Climate fund, project implementation now a big challenge


Climate change mitigation finance and project implementation in the coming days emerged as a big challenge for Bangladesh, experts say.

They opined that in climate change mitigation at public and private levels, internal communication and effective coordination with the departments concerned are essential for finance, implementation, supervision, audit, and evaluation of the projects.

According to a study of a non-government organization, funds from the international sources, the Bangladesh Climate Change Trust Fund (BCCTF) has allocated Tk. 608.62 crore till June 2020, which is 18% of the total fund allocated to Bangladesh for climate change mitigation.

Moreover, every year the government of the country allocates regular funds to the climate change sector in the national development budget.

In the fiscal year of 2019-20, Tk 3,435.9 crore was allocated for climate change mitigation and low carbon development-related projects. The Bangladesh Climate Trust Fund (BCCTF) is a source of funding for the implementation of Bangladesh Climate Change Strategy and Action Plan (BCCSAP). The total sanctioned funding for mitigation projects from FY 2009-10 to July 2018 is Tk 565 crore, which is about 20% of the total allocated funding of BCCTF.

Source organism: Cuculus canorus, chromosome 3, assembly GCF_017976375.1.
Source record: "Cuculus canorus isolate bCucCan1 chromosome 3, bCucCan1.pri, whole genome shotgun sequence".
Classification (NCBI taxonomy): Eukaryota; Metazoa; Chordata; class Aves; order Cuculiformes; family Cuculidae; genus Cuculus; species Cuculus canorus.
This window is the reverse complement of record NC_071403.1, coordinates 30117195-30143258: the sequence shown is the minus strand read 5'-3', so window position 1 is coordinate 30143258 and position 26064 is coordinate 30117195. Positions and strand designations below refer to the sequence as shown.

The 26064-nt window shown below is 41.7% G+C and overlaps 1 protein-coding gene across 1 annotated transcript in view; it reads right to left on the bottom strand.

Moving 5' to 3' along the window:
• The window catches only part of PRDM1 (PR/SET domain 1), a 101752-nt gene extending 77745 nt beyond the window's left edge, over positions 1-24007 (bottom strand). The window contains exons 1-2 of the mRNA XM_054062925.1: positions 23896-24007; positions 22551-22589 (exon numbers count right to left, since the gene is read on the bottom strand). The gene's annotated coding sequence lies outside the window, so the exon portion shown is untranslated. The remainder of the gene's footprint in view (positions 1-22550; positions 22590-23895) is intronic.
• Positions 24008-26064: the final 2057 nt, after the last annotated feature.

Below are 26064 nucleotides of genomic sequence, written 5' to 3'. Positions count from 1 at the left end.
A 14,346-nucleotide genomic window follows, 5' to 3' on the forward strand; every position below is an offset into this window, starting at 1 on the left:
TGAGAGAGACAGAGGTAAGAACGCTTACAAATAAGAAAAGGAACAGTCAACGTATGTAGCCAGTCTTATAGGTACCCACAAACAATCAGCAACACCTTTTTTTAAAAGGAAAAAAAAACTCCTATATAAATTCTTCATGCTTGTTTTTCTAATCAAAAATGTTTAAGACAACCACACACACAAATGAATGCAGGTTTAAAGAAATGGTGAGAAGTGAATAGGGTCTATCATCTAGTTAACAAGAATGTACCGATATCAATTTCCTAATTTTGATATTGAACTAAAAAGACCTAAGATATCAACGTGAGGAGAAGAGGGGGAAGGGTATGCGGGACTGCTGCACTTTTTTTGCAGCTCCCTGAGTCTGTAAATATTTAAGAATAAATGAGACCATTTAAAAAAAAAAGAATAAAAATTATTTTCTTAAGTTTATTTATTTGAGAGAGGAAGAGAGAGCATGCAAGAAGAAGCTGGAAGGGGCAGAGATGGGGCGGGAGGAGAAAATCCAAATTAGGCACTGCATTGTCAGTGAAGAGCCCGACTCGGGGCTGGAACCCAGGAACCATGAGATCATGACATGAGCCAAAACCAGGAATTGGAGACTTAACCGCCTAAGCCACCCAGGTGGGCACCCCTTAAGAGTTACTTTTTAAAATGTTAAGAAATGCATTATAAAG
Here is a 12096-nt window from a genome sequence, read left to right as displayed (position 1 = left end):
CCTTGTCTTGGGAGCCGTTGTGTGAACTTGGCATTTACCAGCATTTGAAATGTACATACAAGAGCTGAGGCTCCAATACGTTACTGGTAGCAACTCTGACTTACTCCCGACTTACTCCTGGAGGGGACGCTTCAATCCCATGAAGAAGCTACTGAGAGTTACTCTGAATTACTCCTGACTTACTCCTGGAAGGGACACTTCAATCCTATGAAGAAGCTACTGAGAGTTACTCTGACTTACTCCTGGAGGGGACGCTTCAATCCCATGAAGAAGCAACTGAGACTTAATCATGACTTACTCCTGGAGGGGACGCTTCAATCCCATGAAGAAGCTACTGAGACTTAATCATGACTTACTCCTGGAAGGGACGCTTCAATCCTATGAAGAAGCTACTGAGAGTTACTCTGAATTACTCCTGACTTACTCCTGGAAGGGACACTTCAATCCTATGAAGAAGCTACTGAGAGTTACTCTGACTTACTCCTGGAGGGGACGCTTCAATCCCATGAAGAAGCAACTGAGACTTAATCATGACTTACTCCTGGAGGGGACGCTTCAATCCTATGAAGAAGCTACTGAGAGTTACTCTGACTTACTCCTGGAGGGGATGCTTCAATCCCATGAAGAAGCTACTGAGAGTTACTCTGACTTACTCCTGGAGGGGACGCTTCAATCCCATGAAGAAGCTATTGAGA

Climate researcher at an NGO, Rakibul Amin said, “Financing for climate change mitigation and implementing it is a global challenge. It is high time for Bangladesh to address the challenge and ensure transparency with current projects so that implementation and finance remain unquestionable from the donors’ side.”

From my perspective, planning, coordination and audit are vital in climate change mitigation and financing, he added.

He also noted that huge investments are being made in reverse coal and LNG based power plants without investing in power generation from renewable sources.

Mentioning several challenges to climate change mitigation finance and project implementation in Bangladesh, climate finance and environmental governance analyst of Transparency International Bangladesh (TIB) M Zakir Hossain Khan said, “Project supervision, audit and evaluation reports should be made available to the public. Independent monitoring of third party and public participation should be ensured at all stages of the project.”

In order to receive the complaints, a complaint box should be set up, a mobile phone number should be provided to report corruption and a public hearing should be held in the project areas periodically, he added.

He further stated that priority-based financing in forest management, including conservation of wildlife habitats, and the use of such funds in a transparent and accountable manner must be ensured.